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8 Strategies for Managing Chronic Stress

Stress is a term the modern American is very familiar with.

The American Psychological Association reports that “most Americans are suffering from moderate to high stress”, and it negatively affects almost half of the US population.

Chronic stress is associated with heart disease, diabetes, obesity, anxiety, and depression. While we can’t (and actually don’t want to) avoid stress altogether, we need to have healthy coping skills for when it gets to be too much.


Have you ever gotten stressed out and headed to the bag of chips and eaten the whole thing without being aware?

I think most of us have. When our bodies become stressed, we produce hormones that put us into a state of fight or flight. When we had to run away from the tiger that wanted to eat us, this response was very useful. The cortisol levels raise which raise our blood sugar levels, making it easier for us to run away.

The problem is this same response occurs when your boss yells at you, but you CAN’T run away. We used to run away from the tiger and our body would recover from the stress response, in modern society we often find that we stay stressed, which is where the major harm occurs.

If you always have high cortisol and subsequently high blood sugar levels, you will end up in a state of inflammation and this state eventually damages the body.

I find that most of my clients with chronic stress struggle with weight problems, and from a physiological standpoint it makes perfect sense. When I have someone I’m working with who wants to lose weight, managing their stress levels is a huge part of setting them up to get the weight off and keep it off.

Here are 8 strategies for managing chronic stress:

  • Learn how to meditate, and do it daily

There are a TON of apps out there now that will help you establish and implement meditation. I really like HeadSpace and I have a lot of clients and colleagues who use this app.

  • Get enough sleep

This is in I think every one of my articles about anything, because of how critical it is. Getting enough sleep, and good sleep will make huge headway in managing stress. Here’s a great resource on how to implement effective sleep strategies.

  • Learn how to breath

The minute stress enters our lives most adults start taking shallow breaths from their chest. In fact, I have been blown away by how many adults CAN’T take belly breaths. Learning how to breath sets off a neurological storm of activity that turns off the fight or flight response and sends all the calming neurotransmitters cascading down. Follow this link to learn how to breathe. Or check out this new wearable to help you with breath awareness.

  • Take 5 minutes to just exist

Get away from all the screens, the people, the noise, and just sit, for 5 minutes. This is not the same as your meditation time. This is time for you to just BE. Set an alarm on your phone for 5 minutes and just be in the moment. Your brain NEEDS this. We are overwhelmed with life, we need to take a regular break from it.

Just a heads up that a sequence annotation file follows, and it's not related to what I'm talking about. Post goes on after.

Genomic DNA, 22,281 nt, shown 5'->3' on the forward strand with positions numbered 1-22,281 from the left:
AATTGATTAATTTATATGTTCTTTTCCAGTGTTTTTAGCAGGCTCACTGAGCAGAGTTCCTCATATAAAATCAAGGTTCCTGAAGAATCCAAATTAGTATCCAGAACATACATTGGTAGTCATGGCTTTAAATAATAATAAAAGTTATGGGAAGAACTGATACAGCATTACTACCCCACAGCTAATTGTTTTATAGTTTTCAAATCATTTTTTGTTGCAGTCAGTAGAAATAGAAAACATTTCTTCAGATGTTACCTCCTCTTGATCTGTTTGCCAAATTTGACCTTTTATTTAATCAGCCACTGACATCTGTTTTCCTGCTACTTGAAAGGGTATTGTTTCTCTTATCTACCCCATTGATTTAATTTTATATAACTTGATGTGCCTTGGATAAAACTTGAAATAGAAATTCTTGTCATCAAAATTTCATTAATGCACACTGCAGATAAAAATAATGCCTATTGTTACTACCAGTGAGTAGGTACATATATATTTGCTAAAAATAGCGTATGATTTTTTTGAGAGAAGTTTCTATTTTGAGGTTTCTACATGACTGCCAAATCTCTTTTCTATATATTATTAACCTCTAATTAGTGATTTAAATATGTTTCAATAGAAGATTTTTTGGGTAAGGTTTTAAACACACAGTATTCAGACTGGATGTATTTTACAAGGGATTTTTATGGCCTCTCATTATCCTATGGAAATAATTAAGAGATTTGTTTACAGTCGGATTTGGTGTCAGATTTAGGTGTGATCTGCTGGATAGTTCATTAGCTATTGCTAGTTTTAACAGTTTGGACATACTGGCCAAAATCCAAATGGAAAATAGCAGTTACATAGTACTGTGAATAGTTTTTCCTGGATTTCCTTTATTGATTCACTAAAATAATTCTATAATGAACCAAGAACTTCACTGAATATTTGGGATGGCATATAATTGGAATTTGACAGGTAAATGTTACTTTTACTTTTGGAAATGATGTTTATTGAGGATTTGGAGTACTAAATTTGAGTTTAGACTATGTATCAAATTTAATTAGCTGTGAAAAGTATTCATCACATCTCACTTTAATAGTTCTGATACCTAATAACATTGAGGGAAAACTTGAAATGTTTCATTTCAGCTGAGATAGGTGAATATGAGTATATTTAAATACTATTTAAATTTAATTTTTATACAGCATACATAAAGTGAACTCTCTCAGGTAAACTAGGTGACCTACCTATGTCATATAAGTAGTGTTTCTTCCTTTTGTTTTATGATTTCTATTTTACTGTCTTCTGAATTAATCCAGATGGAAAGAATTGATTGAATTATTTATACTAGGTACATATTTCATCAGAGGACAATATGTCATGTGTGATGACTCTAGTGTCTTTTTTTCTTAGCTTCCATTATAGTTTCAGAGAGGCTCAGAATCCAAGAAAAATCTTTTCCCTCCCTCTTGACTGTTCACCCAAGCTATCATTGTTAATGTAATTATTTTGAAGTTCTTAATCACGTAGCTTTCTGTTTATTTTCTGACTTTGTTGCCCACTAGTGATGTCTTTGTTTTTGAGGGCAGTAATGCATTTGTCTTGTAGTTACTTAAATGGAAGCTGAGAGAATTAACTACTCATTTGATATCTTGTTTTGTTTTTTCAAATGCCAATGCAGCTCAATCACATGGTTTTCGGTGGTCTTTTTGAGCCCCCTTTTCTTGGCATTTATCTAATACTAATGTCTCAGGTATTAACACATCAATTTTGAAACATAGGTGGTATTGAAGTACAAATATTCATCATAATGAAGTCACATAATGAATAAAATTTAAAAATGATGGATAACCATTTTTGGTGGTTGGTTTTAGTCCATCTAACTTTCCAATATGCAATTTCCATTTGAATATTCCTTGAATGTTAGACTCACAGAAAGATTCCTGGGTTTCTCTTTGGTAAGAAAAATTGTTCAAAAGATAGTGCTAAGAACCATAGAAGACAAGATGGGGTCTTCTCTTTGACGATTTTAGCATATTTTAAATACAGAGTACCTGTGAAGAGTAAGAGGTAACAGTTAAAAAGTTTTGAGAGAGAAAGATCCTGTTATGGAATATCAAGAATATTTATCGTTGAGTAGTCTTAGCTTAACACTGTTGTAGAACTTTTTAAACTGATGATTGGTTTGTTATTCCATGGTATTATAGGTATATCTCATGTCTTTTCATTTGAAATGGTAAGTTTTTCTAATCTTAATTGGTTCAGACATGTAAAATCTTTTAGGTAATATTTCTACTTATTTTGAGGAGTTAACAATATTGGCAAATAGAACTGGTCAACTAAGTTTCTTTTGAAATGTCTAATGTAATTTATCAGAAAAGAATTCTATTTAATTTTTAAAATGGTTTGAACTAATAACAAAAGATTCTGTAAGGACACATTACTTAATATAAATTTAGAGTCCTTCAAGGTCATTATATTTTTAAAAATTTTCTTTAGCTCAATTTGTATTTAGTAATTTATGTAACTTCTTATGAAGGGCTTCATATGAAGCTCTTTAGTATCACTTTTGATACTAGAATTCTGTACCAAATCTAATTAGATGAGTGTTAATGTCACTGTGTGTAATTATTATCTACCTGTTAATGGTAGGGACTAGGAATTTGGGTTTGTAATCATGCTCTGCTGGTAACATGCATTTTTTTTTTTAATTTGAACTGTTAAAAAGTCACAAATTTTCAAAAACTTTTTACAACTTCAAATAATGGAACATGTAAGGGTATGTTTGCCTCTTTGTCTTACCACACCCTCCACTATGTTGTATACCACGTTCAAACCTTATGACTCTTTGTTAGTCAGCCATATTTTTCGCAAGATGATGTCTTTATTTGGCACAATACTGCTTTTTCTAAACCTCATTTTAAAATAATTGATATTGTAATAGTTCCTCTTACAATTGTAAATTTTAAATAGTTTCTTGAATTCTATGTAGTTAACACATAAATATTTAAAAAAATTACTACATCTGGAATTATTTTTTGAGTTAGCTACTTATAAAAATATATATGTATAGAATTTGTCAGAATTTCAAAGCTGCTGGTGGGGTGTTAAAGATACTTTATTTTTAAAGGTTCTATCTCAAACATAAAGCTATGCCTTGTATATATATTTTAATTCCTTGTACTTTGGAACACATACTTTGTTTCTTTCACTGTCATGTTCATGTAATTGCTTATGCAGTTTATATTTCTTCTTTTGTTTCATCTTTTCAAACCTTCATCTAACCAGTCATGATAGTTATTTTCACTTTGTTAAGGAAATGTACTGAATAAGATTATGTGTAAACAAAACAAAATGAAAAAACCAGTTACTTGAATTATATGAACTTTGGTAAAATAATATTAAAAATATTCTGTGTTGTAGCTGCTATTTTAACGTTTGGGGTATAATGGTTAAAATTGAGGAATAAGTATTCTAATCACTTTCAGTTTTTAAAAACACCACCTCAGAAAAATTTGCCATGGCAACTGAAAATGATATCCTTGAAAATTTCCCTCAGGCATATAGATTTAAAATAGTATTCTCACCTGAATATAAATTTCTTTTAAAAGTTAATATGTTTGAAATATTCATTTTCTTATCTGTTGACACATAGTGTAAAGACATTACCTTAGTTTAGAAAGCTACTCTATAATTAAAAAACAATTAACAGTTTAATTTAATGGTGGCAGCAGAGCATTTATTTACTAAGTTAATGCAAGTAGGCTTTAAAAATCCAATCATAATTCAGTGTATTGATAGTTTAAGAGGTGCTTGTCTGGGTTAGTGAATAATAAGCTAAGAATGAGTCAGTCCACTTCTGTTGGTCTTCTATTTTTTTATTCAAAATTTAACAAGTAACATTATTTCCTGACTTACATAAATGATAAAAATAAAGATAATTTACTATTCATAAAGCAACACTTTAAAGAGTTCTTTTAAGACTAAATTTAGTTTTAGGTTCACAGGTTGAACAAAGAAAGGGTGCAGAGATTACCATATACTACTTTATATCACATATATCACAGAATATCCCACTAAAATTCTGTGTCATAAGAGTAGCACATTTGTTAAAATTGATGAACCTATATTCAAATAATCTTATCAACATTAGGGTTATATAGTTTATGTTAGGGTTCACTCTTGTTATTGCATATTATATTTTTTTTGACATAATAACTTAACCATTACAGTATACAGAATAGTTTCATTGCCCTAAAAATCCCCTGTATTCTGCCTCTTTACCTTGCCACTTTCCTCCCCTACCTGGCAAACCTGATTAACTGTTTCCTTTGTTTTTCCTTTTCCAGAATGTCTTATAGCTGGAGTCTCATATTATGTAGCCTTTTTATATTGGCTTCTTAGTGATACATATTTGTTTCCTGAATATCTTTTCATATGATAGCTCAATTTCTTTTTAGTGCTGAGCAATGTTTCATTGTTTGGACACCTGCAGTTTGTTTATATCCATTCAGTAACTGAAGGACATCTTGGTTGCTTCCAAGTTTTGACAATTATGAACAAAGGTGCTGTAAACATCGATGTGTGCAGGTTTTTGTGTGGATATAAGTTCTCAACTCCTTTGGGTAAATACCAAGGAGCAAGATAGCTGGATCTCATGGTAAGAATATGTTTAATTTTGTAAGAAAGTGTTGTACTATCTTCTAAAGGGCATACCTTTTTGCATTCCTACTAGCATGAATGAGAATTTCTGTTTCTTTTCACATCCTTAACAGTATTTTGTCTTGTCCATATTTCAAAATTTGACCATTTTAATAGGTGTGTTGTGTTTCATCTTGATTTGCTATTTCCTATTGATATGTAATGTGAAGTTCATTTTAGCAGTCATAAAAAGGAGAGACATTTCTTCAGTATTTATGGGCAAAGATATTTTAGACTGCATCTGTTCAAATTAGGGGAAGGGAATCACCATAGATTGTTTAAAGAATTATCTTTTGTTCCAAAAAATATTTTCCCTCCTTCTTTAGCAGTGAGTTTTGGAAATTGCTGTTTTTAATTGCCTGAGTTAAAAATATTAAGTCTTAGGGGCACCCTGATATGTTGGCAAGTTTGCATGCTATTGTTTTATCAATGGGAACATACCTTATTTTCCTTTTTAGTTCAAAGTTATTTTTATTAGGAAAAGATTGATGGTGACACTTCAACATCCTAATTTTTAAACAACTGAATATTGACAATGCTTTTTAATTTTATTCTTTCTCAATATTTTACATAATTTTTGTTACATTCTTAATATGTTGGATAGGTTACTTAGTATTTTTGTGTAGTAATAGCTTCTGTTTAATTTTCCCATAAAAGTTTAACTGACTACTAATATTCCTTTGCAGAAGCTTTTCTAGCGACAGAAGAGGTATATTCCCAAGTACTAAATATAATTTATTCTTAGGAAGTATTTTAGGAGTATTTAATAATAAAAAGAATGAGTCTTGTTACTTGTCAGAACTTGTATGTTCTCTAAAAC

• Talk to someone

It doesn’t have to be a therapist or counselor. It could just be a friend. But share how you are feeling. Being able to verbalize the things that run rampant in your brain is a very effective technique to manage stress. The human connection is critical for our wellbeing, and talking to someone that values you creates that connection.

  • Start journaling

Writing down the things in your life that are causing you stress can help you to process them. Often, we will see the issues on paper and realize we made mountains out of molehills. It also will help you create solutions to manage the issues.

  • Kick the caffeine, or at least cut it down

Caffeine is an amazing drug, but it is, in fact, a drug, with very powerful effects on our brain and nervous system. Using caffeine in moderation can be very useful, but if you are managing stress caffeine will only exacerbate the problems.

  • Change your thought patterns

This could be a blog post in and of itself, but listen to what you say to yourself, and then challenge yourself to say it in a different, more proactive and beneficial way. If you’re constantly berating yourself and beating yourself up, you’re not helping anyone. Be realistic about your current life, then think about ways you can talk to yourself that improve the situation, not make it worse. Remember- you are what you say to yourself and what you believe. And your beliefs determine your life.

This list should get you started.For more information on any of the topics, simply Google the term or follow the links I’ve provided.

Managing stress levels is key for optimal wellness, and with some changes, it can be very doable.

Good luck and feel free to comment below!

My mission is to help everyone I can become the healthiest, strongest versions of themselves. I am a Crossfit coach, athlete, Health and Nutrition coach, Movement Rehab Specialist, and a grad student completing my masters in Kinesiology with a focus on integrative wellness.

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